Over my years of coverage, I’ve talked with many TransPerfect employees who think the Chancery’s decision was racist. They point to Custodian and Trustee Robert Pincus holding the pay of the only 2 Corporate-Level Executives who were minorities, and those minority executives having had to sue (successfully) for their pay that Pincus held back.
So I’m no Sharpton fan, but our Delaware leadership letting their Good Old Boys Club of Skadden Arps violate and pillage millions from these workers for years is coming home to roost. We have some very specific bad actors on the Delaware Bench and Bar, and they cloaked in Judicial Robes or Immunity—and they abuse their power and privilege.
Let me know how you think allegations of racism impact the Delaware Courts and their Skadden feeder system, which brought in Leo Strine, Andre Bouchard, Robert Pincus, and Jennifer Voss.
Keep your feedback coming, it’s always appreciated.
JUDSON Bennett-Coastal Network
By TIM BALK
NEW YORK DAILY NEWS |
NOV 24, 2021 AT 4:14 PM
The Rev. Al Sharpton laced into an overwhelmingly white Manhattan-based law firm on Wednesday, accusing it of paying lip service to diversity with its fellowship program.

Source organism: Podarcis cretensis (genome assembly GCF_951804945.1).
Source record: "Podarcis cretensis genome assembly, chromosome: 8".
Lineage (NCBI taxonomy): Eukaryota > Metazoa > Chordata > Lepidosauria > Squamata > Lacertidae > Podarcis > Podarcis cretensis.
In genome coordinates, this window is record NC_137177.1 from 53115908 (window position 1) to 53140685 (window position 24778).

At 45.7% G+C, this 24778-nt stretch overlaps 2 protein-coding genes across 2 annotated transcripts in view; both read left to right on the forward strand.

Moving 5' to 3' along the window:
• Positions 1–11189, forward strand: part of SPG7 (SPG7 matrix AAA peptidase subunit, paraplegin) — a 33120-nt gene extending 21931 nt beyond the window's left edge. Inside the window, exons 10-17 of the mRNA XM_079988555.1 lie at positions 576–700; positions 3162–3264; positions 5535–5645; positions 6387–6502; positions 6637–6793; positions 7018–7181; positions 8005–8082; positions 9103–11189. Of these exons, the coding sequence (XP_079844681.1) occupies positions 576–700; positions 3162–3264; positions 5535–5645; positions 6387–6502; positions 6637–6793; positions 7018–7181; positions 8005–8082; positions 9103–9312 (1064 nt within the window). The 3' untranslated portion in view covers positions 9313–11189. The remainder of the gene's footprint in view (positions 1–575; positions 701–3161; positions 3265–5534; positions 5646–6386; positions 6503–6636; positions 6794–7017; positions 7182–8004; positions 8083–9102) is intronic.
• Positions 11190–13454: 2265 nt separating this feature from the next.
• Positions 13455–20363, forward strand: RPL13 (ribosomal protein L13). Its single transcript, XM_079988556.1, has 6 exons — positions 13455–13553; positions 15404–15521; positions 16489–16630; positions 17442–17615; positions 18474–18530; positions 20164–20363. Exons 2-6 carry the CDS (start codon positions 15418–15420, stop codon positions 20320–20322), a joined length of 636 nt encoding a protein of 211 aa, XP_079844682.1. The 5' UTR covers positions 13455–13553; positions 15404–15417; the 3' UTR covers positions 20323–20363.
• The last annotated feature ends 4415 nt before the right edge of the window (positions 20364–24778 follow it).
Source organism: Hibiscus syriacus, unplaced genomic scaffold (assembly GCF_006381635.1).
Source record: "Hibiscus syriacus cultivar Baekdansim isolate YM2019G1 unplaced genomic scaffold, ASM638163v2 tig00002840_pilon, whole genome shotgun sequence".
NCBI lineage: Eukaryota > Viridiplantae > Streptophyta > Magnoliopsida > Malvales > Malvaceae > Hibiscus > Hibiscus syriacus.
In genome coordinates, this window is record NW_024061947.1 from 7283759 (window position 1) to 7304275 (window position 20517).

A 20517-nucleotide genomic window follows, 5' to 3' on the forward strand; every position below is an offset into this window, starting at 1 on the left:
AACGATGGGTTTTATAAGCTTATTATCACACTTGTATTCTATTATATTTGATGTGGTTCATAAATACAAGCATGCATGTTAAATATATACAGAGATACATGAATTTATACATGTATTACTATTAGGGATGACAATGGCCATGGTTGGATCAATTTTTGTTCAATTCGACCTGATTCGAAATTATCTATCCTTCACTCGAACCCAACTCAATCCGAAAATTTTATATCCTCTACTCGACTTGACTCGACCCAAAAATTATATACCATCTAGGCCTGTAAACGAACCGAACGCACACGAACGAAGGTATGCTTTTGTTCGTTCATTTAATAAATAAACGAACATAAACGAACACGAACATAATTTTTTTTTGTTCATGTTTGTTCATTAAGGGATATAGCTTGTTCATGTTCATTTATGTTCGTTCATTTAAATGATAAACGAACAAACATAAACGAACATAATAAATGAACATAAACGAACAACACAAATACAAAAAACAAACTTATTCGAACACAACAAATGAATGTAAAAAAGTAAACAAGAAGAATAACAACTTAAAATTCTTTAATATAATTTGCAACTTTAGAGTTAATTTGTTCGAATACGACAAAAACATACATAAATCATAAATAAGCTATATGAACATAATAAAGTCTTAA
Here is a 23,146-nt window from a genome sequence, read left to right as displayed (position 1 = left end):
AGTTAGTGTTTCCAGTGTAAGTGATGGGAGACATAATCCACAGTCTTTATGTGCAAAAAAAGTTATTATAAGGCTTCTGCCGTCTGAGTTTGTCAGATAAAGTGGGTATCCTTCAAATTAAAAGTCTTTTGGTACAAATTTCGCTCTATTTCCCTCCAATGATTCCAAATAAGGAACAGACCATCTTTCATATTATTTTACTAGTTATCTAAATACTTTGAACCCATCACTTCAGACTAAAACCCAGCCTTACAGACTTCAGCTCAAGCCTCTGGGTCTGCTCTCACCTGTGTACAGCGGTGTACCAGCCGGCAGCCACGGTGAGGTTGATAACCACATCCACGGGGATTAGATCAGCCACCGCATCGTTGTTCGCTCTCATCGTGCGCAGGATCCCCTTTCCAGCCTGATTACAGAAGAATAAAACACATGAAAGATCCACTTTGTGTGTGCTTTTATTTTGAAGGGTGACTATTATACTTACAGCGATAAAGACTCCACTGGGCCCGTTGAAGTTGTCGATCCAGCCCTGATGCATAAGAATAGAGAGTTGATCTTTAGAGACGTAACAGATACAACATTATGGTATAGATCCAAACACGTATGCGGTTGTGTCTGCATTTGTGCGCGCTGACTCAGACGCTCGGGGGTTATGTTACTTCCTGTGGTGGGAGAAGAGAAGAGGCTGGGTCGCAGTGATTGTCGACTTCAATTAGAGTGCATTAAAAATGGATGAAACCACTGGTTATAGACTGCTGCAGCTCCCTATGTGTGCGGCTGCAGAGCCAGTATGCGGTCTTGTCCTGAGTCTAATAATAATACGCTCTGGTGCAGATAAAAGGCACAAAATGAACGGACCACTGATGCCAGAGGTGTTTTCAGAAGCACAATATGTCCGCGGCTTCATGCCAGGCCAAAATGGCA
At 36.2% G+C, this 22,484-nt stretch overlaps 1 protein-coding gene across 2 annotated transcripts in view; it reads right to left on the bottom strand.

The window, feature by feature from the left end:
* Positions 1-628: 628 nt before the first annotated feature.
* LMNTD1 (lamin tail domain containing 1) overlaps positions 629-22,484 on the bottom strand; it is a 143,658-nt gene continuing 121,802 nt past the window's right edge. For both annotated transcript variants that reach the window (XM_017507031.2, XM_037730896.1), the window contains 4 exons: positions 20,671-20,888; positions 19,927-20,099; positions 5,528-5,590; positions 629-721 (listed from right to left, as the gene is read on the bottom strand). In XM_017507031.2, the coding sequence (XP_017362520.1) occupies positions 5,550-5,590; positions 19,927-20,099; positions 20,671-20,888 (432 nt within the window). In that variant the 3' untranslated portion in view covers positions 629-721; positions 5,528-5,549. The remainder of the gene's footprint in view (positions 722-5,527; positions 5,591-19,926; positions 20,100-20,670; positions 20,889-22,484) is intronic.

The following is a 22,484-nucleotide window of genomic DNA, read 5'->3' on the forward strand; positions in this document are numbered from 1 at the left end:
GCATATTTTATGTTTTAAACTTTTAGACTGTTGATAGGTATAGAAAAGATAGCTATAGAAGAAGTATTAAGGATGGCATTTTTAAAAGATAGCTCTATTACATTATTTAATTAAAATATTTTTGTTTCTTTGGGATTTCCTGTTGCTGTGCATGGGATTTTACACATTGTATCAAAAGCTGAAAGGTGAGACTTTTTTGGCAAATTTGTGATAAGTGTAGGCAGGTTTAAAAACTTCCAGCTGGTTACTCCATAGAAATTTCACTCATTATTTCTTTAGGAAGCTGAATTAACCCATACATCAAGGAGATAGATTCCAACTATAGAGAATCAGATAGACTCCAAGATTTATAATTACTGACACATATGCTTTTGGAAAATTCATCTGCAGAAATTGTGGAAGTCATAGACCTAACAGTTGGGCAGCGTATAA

The Brooklyn-born civil rights activist accused the prestigious firm Skadden, Arps, Slate, Meagher & Flom of “bigotry and bias.”
Sharpton’s criticism marked the latest broadside in a long-running campaign he has waged against the firm. In a statement in 2020, he said Skadden had “appallingly low levels of diversity.”
Skadden, which includes an image of the Martin Luther King Jr. memorial in a slideshow on its website, boasts on the page of making “far-reaching” efforts toward diversity and inclusion.
But Sharpton described his dismay at the persistent lack of Black lawyers in leadership at Skadden. The firm’s New York office has 106 white partners, six Latino or Latina partners, four Asian partners, and one Black partner, according to data compiled in the NALP Directory of Legal Employers.
In a letter earlier this month, Sharpton urged a trio of nonprofits — the American Civil Liberties Union, the NAACP Legal Defense and Educational Fund, and the Brennan Center for Justice at NYU — to reevaluate their relationships with the Skadden Fellowship Foundation, a three-decade-old program.
“If the data is what the data is, they need to correct it,” Sharpton told the Daily News. “Or people need to step away.”
None of the three nonprofits immediately responded to requests for comment for this story.
Kathleen Rubenstein, executive director of the fellowship program, and Eric Friedman, the firm’s executive partner, replied to Sharpton in a letter dated Nov. 9, saying that they were “surprised and disheartened to receive” his letter, adding that it “appears intended to undercut the Foundation’s mission.”
“The Skadden Fellowship community has been — and continues to be — diverse in every sense of the word,” the letter said.
The pair acknowledged in their letter that Skadden has “considerable work” to do to improve its diversity, but added that the firm “has made substantial progress.”
On Wednesday, Sharpton sounded unswayed.
“We don’t need charity,” he said. “We need parity.”